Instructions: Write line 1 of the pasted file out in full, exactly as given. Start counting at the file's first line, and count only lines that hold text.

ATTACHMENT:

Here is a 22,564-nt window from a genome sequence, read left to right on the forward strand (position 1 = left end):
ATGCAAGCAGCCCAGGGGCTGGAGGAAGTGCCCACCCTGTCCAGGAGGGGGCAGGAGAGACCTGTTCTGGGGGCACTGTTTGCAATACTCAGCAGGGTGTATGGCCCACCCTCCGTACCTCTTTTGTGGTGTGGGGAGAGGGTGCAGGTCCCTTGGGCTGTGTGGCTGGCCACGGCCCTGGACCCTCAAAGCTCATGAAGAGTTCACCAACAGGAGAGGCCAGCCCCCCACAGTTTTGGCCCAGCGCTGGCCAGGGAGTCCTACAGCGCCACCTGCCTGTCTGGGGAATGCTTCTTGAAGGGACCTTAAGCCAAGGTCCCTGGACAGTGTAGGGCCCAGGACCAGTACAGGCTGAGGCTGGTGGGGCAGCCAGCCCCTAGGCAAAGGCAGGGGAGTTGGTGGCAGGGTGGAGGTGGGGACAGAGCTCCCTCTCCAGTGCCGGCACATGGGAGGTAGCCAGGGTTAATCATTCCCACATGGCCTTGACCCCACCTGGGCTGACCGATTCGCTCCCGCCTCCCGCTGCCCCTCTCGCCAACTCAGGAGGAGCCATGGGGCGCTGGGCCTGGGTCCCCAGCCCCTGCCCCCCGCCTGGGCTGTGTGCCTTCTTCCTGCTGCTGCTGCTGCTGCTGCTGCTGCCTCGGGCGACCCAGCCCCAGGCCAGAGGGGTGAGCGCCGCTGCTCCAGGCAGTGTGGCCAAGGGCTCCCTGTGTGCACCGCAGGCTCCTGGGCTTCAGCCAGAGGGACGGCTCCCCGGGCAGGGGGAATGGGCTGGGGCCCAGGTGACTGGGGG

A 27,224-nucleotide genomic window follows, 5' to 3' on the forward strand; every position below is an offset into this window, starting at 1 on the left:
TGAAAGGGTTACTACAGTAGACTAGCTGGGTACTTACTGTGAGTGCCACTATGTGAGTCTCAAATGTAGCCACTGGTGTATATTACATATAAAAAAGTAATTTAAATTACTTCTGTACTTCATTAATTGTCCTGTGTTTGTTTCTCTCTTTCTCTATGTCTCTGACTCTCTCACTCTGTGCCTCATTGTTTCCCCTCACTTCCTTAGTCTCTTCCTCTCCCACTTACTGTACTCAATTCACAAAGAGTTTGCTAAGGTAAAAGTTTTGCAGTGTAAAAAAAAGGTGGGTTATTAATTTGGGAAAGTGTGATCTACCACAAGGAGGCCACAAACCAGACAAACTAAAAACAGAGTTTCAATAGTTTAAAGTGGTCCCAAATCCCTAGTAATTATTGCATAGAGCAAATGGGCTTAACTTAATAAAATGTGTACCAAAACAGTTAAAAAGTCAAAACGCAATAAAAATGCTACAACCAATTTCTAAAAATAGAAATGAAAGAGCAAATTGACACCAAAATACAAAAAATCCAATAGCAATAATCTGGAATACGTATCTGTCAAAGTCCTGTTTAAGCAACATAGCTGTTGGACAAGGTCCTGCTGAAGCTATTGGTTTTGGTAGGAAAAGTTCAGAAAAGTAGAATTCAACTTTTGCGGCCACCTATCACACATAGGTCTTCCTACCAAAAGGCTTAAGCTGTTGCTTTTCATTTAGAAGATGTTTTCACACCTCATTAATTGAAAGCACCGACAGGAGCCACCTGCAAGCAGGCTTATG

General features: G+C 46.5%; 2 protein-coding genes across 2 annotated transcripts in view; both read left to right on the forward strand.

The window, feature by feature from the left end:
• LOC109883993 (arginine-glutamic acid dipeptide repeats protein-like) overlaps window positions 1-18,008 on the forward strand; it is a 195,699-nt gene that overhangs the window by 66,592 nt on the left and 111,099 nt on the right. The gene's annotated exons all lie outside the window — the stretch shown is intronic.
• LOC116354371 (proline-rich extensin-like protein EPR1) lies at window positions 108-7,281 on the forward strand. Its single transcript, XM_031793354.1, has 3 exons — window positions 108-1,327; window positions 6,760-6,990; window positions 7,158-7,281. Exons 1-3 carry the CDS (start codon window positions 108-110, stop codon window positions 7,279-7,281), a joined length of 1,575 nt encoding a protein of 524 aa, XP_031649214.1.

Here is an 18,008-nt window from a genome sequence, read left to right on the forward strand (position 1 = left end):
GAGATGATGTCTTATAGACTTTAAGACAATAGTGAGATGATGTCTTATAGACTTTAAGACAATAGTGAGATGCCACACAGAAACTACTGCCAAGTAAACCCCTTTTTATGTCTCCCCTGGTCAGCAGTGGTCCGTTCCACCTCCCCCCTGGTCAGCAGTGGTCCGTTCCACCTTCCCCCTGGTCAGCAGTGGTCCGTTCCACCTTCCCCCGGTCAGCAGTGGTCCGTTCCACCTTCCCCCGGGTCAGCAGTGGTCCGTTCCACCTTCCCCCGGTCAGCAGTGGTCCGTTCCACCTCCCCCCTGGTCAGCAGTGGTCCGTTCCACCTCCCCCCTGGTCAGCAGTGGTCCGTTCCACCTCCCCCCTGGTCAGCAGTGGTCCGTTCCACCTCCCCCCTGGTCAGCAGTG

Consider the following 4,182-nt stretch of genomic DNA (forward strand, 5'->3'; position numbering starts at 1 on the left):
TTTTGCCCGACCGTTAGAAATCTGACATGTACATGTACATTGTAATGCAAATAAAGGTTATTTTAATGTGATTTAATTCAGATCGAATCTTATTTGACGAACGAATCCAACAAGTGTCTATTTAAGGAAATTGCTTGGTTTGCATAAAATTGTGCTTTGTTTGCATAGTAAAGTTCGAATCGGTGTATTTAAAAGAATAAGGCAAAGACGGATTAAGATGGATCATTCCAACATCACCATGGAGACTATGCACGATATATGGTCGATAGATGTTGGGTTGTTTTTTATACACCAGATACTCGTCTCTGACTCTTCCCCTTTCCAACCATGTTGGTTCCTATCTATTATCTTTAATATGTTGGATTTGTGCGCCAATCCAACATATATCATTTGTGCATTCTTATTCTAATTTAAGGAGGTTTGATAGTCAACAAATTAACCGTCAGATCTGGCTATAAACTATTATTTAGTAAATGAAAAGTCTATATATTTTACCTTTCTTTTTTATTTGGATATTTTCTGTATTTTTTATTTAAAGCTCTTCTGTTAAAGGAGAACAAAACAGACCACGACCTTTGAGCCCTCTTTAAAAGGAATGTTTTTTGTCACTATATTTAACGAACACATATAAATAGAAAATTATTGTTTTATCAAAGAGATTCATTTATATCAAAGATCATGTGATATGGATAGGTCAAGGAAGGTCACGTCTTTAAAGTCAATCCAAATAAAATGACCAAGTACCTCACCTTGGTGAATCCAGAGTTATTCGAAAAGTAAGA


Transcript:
Here is a 22,564-nt window from a genome sequence, read left to right on the forward strand (position 1 = left end):